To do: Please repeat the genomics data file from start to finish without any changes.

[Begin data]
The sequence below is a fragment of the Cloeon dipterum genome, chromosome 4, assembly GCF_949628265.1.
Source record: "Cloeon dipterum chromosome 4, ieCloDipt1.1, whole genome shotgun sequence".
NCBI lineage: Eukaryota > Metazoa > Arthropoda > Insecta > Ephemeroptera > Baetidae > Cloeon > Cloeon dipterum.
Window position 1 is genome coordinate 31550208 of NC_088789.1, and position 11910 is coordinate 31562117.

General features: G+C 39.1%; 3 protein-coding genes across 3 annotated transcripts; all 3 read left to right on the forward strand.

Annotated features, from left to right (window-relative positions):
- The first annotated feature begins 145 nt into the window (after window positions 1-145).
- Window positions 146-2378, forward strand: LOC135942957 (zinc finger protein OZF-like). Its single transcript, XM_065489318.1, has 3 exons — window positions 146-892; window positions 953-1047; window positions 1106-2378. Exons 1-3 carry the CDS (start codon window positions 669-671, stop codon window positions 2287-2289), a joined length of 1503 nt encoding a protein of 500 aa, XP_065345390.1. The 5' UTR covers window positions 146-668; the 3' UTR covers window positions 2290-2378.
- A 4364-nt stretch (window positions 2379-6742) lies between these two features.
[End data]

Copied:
The sequence below is a fragment of the Cloeon dipterum genome, chromosome 4, assembly GCF_949628265.1.
Source record: "Cloeon dipterum chromosome 4, ieCloDipt1.1, whole genome shotgun sequence".
NCBI lineage: Eukaryota > Metazoa > Arthropoda > Insecta > Ephemeroptera > Baetidae > Cloeon > Cloeon dipterum.
Window position 1 is genome coordinate 31550208 of NC_088789.1, and position 11910 is coordinate 31562117.

General features: G+C 39.1%; 3 protein-coding genes across 3 annotated transcripts; all 3 read left to right on the forward strand.

Annotated features, from left to right (window-relative positions):
- The first annotated feature begins 145 nt into the window (after window positions 1-145).
- Window positions 146-2378, forward strand: LOC135942957 (zinc finger protein OZF-like). Its single transcript, XM_065489318.1, has 3 exons — window positions 146-892; window positions 953-1047; window positions 1106-2378. Exons 1-3 carry the CDS (start codon window positions 669-671, stop codon window positions 2287-2289), a joined length of 1503 nt encoding a protein of 500 aa, XP_065345390.1. The 5' UTR covers window positions 146-668; the 3' UTR covers window positions 2290-2378.
- A 4364-nt stretch (window positions 2379-6742) lies between these two features.